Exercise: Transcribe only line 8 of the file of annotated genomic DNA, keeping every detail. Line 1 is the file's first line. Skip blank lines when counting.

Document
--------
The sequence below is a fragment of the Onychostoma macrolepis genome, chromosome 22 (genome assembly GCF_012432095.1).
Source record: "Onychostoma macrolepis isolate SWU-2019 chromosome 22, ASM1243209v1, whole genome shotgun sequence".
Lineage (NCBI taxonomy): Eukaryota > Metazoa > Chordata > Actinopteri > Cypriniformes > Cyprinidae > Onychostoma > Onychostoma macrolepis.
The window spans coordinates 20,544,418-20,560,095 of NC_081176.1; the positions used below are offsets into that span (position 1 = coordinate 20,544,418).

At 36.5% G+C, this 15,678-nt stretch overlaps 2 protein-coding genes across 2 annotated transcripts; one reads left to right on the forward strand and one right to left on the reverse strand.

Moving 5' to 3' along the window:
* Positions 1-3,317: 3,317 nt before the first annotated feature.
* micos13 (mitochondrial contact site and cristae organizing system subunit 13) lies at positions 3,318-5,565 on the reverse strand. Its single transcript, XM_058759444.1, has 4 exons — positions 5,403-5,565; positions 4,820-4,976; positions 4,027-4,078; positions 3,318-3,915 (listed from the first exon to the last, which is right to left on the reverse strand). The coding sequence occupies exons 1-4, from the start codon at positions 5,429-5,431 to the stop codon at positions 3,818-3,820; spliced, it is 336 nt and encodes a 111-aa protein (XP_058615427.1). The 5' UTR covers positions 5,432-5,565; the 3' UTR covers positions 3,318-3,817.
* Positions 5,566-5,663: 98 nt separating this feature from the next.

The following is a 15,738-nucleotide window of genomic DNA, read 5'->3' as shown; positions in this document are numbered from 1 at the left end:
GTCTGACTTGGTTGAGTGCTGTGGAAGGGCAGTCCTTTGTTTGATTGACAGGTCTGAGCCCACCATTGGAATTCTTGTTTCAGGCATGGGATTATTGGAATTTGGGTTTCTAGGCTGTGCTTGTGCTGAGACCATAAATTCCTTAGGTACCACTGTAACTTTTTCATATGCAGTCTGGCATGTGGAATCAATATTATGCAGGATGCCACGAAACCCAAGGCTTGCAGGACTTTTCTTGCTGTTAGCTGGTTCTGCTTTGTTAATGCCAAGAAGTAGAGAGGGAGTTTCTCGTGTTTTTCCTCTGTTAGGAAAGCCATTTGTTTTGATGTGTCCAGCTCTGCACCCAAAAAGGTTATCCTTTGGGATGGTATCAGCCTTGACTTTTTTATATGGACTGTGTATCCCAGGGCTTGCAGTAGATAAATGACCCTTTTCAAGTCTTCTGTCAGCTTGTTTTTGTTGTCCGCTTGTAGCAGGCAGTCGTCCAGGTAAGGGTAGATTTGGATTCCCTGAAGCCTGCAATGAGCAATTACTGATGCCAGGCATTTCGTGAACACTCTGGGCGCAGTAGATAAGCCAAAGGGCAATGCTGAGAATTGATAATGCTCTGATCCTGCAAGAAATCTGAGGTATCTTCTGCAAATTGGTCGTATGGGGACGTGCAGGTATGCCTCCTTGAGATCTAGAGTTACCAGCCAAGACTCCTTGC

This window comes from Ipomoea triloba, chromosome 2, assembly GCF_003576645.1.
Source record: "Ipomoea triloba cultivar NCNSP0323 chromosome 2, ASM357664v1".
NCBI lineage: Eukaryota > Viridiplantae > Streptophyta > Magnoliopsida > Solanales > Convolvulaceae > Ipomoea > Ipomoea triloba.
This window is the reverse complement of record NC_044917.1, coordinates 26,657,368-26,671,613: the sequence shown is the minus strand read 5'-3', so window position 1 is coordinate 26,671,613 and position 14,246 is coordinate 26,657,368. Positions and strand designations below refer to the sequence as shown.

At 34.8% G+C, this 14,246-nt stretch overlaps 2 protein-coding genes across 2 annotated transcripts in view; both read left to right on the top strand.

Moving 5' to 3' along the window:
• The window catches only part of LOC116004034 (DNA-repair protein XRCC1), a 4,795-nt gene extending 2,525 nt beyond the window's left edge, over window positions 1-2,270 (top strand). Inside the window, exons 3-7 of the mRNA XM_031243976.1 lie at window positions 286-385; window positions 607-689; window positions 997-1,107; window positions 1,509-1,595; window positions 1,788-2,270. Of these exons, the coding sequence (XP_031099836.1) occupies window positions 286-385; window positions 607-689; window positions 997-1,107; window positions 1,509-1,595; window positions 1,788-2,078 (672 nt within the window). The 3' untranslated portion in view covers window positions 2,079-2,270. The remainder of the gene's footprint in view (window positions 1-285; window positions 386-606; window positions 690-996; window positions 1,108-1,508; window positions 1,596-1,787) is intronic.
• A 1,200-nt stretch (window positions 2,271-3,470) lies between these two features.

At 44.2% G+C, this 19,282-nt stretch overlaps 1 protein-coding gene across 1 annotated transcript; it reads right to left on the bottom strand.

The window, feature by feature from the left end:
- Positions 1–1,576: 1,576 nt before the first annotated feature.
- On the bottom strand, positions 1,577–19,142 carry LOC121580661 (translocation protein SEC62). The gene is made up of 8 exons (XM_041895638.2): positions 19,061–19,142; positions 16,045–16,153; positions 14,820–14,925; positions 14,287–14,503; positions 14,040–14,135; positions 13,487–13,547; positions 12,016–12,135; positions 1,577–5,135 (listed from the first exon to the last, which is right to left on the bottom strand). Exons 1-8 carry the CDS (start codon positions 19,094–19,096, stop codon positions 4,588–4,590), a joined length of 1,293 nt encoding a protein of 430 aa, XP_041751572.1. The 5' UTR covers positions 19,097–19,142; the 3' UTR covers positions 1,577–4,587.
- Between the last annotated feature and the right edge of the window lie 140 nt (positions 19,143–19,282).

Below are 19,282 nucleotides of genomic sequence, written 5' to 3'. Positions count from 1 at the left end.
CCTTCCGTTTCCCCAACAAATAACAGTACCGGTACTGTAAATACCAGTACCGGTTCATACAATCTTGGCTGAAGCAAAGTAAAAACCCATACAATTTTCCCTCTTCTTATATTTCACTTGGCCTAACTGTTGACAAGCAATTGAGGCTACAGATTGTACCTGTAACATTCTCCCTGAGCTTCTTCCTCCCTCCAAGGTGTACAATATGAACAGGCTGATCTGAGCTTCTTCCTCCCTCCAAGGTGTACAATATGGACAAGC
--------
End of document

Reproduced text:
* micos13 (mitochondrial contact site and cristae organizing system subunit 13) lies at positions 3,318-5,565 on the reverse strand. Its single transcript, XM_058759444.1, has 4 exons — positions 5,403-5,565; positions 4,820-4,976; positions 4,027-4,078; positions 3,318-3,915 (listed from the first exon to the last, which is right to left on the reverse strand). The coding sequence occupies exons 1-4, from the start codon at positions 5,429-5,431 to the stop codon at positions 3,818-3,820; spliced, it is 336 nt and encodes a 111-aa protein (XP_058615427.1). The 5' UTR covers positions 5,432-5,565; the 3' UTR covers positions 3,318-3,817.